After Barry Goldwater lost the 1964 election to incumbent President Lyndon Johnson in one of history's great landslides a decision that would have far reaching implications was promptly made and implemented.
The 1964 battleground had been contested on ideological grounds that Johnson, a seasoned and skillful politician, used to his advantage. The incumbent used Goldwater's strong right wing ideological base against him.
Johnson seized the moment by appealing to the group that determines presidential elections, what historian Arthur Schlesinger Jr. termed the "vital center"- and made his challenger and supporters look like a third party and a disorganized one at that.
The linkage was made easier after Goldwater in his acceptance speech used the phrase "Extremism in defense of liberty is no vice"- while the Arizona senator's chief primary opponent, Governor Nelson Rockefeller of New York, repeatedly referred to his conservative opponent, even at the party's national convention in San Francisco, as "outside the mainstream of American political thought."-
The Republican comeback was launched early in 1965 with the selection of Ray Bliss of Ohio as party chair. Having lost a landslide presidential election that ultimately cost the party seats in the House and Senate as well, the Republican professionals of the mid-sixties chose Bliss because he was a technocrat and non-ideological.
The mandate entrusted to Ray Bliss was to bring the party back toward the center as a more attractive vehicle to the American voting mainstream.
Bliss' superb organizational skills enabled Republicans to take advantage of national discontent over Johnson's handling of the Vietnam War along with establishing a "Southern Strategy"- in the wake of passage of a landmark omnibus civil rights bill in 1964 and the Voting Rights Act of 1965.
While the end result was decidedly bitter medicine for progressives with the victory of Ronald Reagan as governor of California in a Republican banner mid-term 1966 election and that of Richard Nixon as president two years later in 1968, the strategic point was that the Republicans were pragmatic after their disastrous losses in 1964.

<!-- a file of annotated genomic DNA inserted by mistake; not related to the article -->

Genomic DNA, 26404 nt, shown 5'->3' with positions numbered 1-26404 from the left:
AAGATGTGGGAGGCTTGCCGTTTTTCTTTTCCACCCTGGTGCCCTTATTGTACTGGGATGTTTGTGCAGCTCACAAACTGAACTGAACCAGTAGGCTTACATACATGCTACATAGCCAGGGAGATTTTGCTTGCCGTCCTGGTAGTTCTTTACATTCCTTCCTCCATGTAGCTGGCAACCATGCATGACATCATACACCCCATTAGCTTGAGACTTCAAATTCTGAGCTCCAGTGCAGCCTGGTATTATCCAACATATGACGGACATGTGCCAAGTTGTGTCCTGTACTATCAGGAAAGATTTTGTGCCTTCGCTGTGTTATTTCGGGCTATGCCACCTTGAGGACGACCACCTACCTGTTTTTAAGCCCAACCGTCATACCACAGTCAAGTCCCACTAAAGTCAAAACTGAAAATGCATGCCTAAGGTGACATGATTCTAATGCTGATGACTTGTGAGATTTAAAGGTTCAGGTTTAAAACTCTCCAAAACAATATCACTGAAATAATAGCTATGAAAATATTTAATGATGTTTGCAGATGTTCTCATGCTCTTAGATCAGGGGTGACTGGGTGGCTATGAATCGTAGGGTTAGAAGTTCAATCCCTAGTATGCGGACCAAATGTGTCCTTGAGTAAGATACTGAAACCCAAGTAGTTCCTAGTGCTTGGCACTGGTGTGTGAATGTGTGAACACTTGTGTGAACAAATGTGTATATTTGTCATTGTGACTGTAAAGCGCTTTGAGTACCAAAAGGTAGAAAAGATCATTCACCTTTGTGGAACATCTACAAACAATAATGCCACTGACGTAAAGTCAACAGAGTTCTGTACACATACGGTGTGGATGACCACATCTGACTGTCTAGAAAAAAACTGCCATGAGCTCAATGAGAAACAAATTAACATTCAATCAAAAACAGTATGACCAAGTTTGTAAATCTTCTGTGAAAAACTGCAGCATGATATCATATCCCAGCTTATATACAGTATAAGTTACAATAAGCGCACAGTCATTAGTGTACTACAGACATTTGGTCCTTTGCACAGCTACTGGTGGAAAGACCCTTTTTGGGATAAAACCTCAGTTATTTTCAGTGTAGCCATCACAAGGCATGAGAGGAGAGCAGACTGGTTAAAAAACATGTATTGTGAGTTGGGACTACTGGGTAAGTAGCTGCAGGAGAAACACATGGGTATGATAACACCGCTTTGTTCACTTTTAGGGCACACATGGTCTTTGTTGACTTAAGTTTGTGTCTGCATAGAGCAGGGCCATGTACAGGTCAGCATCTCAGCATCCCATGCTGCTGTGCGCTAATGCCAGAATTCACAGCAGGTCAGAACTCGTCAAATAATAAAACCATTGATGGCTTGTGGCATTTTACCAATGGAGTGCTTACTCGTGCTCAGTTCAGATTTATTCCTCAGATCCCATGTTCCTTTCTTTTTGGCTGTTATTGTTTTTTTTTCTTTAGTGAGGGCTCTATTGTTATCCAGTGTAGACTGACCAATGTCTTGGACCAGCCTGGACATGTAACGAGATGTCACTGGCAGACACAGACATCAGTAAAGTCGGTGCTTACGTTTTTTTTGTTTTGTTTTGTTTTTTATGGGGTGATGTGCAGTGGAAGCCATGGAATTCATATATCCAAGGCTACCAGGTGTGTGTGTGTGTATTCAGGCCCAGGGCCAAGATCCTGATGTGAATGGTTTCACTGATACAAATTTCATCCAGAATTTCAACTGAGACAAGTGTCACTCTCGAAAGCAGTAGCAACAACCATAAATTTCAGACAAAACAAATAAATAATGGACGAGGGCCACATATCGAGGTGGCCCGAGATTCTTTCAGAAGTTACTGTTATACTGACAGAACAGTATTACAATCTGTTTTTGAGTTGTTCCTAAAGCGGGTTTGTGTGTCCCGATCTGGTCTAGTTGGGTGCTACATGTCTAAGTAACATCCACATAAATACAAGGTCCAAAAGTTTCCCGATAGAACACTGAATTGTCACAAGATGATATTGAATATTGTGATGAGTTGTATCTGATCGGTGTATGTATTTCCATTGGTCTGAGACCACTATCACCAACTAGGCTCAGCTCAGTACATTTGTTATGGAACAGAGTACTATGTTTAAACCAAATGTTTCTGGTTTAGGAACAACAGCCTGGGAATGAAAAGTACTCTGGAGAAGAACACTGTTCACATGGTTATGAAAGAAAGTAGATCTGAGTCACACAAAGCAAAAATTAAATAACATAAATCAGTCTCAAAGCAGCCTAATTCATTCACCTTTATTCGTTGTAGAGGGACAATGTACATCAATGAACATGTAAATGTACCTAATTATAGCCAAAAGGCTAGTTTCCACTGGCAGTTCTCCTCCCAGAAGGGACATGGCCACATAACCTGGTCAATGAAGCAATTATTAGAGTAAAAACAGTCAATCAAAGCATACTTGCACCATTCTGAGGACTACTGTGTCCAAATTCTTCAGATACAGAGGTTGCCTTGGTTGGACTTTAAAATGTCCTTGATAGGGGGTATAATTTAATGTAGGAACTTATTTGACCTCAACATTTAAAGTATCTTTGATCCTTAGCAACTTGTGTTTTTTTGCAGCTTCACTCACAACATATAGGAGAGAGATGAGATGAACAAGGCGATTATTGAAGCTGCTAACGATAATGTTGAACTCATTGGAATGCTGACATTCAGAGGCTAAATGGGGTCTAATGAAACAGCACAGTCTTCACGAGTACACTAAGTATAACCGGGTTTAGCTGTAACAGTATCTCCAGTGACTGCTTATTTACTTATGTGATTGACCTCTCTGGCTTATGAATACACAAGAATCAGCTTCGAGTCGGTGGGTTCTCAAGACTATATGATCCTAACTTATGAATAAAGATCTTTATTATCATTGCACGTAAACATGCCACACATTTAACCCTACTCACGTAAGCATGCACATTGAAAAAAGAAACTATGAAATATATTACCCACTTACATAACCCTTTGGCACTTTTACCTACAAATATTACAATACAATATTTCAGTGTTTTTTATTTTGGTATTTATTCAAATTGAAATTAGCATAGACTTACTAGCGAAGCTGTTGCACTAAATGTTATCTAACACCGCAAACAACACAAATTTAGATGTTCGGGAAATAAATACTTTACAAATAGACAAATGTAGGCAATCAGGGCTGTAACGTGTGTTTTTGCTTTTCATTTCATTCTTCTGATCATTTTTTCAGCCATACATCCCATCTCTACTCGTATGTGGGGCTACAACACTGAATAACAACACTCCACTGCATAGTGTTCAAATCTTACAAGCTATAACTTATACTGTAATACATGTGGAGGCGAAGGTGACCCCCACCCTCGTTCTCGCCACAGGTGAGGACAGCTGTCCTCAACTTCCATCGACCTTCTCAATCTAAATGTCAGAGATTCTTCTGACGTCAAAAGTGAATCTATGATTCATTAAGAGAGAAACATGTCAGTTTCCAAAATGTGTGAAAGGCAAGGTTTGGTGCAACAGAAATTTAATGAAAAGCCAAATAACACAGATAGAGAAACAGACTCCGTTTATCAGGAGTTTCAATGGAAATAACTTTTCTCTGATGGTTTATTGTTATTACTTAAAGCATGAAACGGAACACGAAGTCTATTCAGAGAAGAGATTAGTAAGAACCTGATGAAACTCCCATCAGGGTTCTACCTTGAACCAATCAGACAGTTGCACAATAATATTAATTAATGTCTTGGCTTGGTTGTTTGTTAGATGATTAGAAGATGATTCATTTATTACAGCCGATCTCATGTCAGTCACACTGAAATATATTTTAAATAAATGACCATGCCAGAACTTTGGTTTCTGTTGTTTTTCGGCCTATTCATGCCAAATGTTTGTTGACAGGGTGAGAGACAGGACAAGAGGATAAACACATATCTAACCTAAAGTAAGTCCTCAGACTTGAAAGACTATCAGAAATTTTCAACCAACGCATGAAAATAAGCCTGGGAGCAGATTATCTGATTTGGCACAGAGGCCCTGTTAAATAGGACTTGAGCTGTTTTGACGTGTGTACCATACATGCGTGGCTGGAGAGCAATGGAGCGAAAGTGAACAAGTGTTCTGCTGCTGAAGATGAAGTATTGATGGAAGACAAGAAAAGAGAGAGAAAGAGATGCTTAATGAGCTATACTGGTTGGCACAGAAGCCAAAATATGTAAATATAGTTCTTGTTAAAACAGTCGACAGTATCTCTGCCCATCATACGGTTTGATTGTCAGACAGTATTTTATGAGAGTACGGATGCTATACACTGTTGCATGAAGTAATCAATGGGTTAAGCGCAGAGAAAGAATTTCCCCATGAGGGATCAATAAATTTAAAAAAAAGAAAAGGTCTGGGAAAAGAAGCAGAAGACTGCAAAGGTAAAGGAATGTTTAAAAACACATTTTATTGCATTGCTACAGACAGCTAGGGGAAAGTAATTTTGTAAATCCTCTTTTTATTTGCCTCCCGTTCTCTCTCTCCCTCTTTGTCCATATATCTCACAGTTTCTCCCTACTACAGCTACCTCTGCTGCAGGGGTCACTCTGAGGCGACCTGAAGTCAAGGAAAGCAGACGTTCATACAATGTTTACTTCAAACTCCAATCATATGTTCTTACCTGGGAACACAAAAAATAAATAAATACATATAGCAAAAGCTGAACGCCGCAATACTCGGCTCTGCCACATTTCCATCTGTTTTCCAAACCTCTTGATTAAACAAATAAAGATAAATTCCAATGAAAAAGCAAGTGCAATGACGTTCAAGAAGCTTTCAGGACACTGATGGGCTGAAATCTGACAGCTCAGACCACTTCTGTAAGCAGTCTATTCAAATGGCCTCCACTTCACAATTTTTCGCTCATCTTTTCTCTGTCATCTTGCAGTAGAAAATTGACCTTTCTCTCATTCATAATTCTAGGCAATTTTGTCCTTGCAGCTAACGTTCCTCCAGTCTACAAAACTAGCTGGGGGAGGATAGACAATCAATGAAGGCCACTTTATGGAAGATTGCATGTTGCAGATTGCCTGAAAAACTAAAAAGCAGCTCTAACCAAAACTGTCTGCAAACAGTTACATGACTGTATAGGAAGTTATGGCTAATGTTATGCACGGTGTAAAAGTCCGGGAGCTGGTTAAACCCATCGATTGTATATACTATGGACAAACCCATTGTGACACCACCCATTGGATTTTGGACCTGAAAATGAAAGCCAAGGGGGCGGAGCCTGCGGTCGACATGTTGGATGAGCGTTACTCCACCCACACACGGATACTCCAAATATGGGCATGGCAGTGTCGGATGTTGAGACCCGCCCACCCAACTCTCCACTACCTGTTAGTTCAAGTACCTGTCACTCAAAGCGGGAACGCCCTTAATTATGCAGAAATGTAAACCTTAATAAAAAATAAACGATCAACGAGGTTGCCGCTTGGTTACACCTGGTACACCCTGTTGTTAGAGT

The current Republicans are a far different breed and the Obama strategy team is engaging in smart politics in seeking to endow blustery Rush Limbaugh as the current titular head of the party.
Presidential Press Secretary Robert Gibbs drew a laugh from the journalistic corps when, in the wake of Dick Cheney's recent attack on Barack Obama, he stated with a smile that the party's leader Limbaugh must have been busy that day.
At the recent Conservative Political Action Conference the group's chairman David Keene said, "When conservatives lose, conservatives get mad and get more active."-
Who was the conference's feature speaker? Who drew the loudest applause? Rush Limbaugh. "I hope Barack Obama fails,"- Limbaugh blustered at a point when the president's national poll standing ranks in the sixties.
When Lou Dubose of The Washington Spectator sought to get a feel for the conference's rank and file on the figures the group admires as role models the selected triumvirate was Limbaugh, Ann Coulter, who has called liberals "traitors"- and Newt Gingrich, whose own party dismissed him as Speaker of the House. It was Gingrich who led an impeachment effort of President Bill Clinton when his polling figures ranked in the sixties.
If the Republicans continue strategically cooperating with a hard right ideological push showcasing the Limbaugh-Coulter-Gingrich triumvirate, Democrats can capitalize by co-opting the vital center and obtaining enhanced working majorities in both houses of Congress.
This would afford a chance to push a bolder national agenda and move the nation's vital center in a more progressive direction compared to the years when the Reagan myth was accepted by large segments of the electorate.